"Mr. Elder has given me a court setting of February 1, 1983 at 8:00 p.m. for Mr. Barron to appear and inform the court that he has chosen to appeal the action or to enroll and be evaluated in the alcohol program.
"If the above does not comport with your understanding of the Judge's bench notes please advise immediately."

We note that this letter was not filed with the clerk of the district court until August 3, 1983, after the appeal to this court had been perfected by the city and the city had filed its appellant's brief. We also note that there is nothing in the record to show that the municipal court conducted any hearings in the case after December 28, 1982.

We have considered the arguments of counsel and have concluded from the handwritten minutes of the judge of the municipal court, the journal entry of judgment of the municipal court, and the language contained in defendant's notice of appeal that a judgment finding defendant guilty and imposing sentence was entered on December 28, 1982. We have further concluded that the defendant did not perfect a timely appeal to the district court by filing his notice of appeal on January 24, 1983, 27 days after the date of the judgment. It thus clearly appears that, because of the failure of the defendant to comply with statutory procedures governing appeals from the municipal court to the district court, the district court never had jurisdiction of the case on appeal, including jurisdiction to determine the motion of defendant to dismiss on the grounds that he was subjected to double jeopardy in the municipal court proceedings.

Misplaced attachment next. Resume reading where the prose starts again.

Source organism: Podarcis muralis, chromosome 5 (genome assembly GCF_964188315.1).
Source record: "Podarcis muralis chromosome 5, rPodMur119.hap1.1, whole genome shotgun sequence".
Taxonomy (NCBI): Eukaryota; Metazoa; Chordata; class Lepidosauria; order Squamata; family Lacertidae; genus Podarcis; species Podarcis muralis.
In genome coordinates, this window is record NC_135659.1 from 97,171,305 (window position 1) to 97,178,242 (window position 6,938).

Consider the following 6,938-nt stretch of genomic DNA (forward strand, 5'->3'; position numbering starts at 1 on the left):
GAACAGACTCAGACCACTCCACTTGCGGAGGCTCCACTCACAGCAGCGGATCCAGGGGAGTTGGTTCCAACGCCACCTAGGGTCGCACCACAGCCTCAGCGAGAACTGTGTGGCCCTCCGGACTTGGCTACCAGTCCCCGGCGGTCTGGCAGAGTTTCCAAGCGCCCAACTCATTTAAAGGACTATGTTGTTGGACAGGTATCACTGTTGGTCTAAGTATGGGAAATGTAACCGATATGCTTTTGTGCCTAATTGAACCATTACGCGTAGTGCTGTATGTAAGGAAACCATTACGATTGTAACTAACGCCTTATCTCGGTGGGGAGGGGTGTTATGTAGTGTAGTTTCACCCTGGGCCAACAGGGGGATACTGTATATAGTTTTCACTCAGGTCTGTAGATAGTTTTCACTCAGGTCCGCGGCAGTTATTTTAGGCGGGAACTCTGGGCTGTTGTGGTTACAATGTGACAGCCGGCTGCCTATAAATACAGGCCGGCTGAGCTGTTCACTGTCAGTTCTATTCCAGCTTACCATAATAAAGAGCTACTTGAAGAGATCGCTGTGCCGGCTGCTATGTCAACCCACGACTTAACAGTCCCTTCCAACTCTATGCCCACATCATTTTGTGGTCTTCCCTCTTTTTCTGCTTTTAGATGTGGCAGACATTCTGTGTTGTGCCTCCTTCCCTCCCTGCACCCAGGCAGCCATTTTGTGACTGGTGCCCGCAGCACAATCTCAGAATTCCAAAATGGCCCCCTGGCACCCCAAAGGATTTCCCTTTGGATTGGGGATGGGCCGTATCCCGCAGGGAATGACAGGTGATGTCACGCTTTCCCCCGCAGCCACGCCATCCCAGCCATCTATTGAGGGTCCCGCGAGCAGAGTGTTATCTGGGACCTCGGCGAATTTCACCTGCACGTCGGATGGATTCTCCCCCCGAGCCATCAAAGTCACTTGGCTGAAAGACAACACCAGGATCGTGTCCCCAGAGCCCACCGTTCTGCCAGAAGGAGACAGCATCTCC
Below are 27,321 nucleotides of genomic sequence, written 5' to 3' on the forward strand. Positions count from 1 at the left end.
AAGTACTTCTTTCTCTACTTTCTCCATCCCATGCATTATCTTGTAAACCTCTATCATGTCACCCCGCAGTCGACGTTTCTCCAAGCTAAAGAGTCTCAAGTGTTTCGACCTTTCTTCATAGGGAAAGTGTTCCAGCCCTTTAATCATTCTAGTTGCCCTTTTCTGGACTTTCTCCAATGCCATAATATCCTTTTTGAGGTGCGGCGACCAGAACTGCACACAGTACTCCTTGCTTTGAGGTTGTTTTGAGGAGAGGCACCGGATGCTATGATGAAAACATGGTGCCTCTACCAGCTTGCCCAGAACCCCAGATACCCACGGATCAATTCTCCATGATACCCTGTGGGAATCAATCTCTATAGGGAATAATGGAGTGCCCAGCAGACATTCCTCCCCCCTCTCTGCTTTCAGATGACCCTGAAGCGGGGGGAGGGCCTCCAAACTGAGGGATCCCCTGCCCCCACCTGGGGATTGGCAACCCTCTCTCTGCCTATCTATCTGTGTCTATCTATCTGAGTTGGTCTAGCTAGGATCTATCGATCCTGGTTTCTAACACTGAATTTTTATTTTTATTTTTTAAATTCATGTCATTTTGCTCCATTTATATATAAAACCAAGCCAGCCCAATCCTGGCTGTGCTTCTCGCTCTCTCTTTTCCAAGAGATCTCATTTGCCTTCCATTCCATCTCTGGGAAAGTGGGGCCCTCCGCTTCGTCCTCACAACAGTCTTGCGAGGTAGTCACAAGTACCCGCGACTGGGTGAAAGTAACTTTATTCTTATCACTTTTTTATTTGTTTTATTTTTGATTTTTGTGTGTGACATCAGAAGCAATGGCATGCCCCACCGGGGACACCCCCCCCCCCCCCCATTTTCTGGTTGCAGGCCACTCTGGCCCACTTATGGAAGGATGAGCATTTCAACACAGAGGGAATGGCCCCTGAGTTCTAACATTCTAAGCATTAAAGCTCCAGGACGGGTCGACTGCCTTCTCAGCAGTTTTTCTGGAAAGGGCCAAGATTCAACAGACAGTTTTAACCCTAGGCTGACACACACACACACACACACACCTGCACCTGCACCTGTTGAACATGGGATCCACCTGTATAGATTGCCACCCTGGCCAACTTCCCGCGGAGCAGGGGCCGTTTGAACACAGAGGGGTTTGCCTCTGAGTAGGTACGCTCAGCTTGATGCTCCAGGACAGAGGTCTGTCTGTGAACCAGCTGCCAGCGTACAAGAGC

This court, having determined from the record that the district court lacked jurisdiction of the case, could properly raise the question of jurisdiction on its own motion. The court does not *528 have jurisdiction to consider the appeal in this case. The case must therefore be reversed and remanded to the district court with instructions to dismiss defendant's appeal from municipal court for want of jurisdiction.

Although we are without jurisdiction to entertain the merits of the appeal, we have carefully examined the briefs presented by the parties and we have concluded that, in any event, the defendant was not subjected to double jeopardy in the municipal court proceedings because there was never a termination of one trial and the commencement of a second trial. K.S.A. 21-3108, which pertains to the subject of double jeopardy in criminal proceedings, clearly requires a termination of one trial and the commencement of a second trial in order for double jeopardy to exist. The minutes of the judge of the municipal court show, without question, that the defendant was only subjected to one trial in municipal court. The trial commenced on October 19, 1982, at which time defendant made his oral motion to suppress. The trial court was obviously concerned about the motion and continued the hearing to provide counsel an opportunity to file briefs. On November 30, 1982, the motion was denied, and the matter was continued for hearing to December 28, 1982. Since there was only one trial before the municipal judge, which was continued for reasonable cause, the defense of double jeopardy is not applicable in this case.

The judgment of the district court is reversed and the case is remanded to the district court with directions to dismiss defendant's appeal from his conviction in municipal court.